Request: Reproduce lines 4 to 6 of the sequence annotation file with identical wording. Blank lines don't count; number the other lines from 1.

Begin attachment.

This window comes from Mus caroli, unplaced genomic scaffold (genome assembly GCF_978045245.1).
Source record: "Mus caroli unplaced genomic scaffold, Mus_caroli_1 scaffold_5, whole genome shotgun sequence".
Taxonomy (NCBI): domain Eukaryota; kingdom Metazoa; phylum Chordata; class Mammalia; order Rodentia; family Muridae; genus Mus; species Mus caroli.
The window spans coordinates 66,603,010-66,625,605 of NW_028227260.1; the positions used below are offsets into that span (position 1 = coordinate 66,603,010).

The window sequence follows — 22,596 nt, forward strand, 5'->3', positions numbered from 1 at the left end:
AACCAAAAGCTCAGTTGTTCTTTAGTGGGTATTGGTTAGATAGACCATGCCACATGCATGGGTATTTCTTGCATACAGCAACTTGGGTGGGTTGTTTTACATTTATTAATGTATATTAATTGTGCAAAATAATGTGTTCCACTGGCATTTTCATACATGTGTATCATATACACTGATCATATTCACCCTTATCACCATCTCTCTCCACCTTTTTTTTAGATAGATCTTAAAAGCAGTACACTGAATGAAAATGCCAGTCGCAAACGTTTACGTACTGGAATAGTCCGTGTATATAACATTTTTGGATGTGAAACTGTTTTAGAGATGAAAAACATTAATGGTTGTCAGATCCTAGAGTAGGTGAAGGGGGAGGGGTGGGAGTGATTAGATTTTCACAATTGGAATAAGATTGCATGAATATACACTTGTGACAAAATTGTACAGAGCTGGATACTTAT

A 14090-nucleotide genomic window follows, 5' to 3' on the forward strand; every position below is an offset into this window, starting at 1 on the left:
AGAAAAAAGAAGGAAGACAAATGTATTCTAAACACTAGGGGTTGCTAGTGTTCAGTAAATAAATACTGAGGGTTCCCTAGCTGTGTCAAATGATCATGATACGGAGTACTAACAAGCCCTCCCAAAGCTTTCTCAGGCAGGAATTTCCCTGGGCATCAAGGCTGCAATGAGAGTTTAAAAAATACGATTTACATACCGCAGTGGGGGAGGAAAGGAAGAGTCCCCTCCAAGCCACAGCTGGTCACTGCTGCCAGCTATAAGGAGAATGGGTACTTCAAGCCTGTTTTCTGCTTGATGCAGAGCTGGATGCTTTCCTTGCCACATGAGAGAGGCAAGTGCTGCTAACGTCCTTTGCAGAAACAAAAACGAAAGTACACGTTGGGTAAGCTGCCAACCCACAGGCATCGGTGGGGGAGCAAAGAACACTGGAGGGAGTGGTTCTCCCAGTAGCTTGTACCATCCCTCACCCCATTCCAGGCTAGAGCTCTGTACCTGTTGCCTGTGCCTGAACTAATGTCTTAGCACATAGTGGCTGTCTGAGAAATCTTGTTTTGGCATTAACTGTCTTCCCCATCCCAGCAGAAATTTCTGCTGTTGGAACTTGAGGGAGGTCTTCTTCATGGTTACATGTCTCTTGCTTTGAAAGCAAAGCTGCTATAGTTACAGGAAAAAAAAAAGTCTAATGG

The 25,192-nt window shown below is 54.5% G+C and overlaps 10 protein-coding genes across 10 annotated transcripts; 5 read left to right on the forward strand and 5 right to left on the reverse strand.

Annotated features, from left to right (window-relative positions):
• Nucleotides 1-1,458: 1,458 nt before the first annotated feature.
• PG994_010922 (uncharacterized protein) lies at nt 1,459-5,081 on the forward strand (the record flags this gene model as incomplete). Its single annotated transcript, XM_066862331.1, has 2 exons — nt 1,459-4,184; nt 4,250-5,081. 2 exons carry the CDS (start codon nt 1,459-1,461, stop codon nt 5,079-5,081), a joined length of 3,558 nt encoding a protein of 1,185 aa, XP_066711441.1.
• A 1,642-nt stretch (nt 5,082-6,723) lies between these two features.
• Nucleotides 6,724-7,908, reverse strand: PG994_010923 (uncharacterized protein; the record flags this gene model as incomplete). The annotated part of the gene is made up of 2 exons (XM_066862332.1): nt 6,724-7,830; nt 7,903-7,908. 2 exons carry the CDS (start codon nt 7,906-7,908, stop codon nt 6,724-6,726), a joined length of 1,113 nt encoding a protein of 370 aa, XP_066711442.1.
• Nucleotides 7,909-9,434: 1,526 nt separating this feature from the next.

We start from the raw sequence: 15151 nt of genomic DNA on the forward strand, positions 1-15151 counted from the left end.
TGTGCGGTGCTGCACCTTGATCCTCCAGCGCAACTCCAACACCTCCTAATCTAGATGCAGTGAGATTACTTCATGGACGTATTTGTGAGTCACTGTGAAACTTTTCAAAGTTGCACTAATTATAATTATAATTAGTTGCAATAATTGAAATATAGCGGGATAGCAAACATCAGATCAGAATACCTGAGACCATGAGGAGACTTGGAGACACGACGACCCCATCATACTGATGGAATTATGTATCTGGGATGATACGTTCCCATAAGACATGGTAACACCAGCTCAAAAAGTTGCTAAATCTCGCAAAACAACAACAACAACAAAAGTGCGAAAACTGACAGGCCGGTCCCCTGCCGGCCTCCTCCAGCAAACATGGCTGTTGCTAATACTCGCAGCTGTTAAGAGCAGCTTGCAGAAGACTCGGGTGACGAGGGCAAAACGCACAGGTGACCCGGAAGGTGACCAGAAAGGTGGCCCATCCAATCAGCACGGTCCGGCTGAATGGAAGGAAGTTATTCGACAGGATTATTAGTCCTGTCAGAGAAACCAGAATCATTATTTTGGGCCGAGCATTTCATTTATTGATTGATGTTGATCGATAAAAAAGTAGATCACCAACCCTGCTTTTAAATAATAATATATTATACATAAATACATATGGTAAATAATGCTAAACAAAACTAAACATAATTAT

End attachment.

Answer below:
The window spans coordinates 66,603,010-66,625,605 of NW_028227260.1; the positions used below are offsets into that span (position 1 = coordinate 66,603,010).

The window sequence follows — 22,596 nt, forward strand, 5'->3', positions numbered from 1 at the left end:
AACCAAAAGCTCAGTTGTTCTTTAGTGGGTATTGGTTAGATAGACCATGCCACATGCATGGGTATTTCTTGCATACAGCAACTTGGGTGGGTTGTTTTACATTTATTAATGTATATTAATTGTGCAAAATAATGTGTTCCACTGGCATTTTCATACATGTGTATCATATACACTGATCATATTCACCCTTATCACCATCTCTCTCCACCTTTTTTTTAGATAGATCTTAAAAGCAGTACACTGAATGAAAATGCCAGTCGCAAACGTTTACGTACTGGAATAGTCCGTGTATATAACATTTTTGGATGTGAAACTGTTTTAGAGATGAAAAACATTAATGGTTGTCAGATCCTAGAGTAGGTGAAGGGGGAGGGGTGGGAGTGATTAGATTTTCACAATTGGAATAAGATTGCATGAATATACACTTGTGACAAAATTGTACAGAGCTGGATACTTAT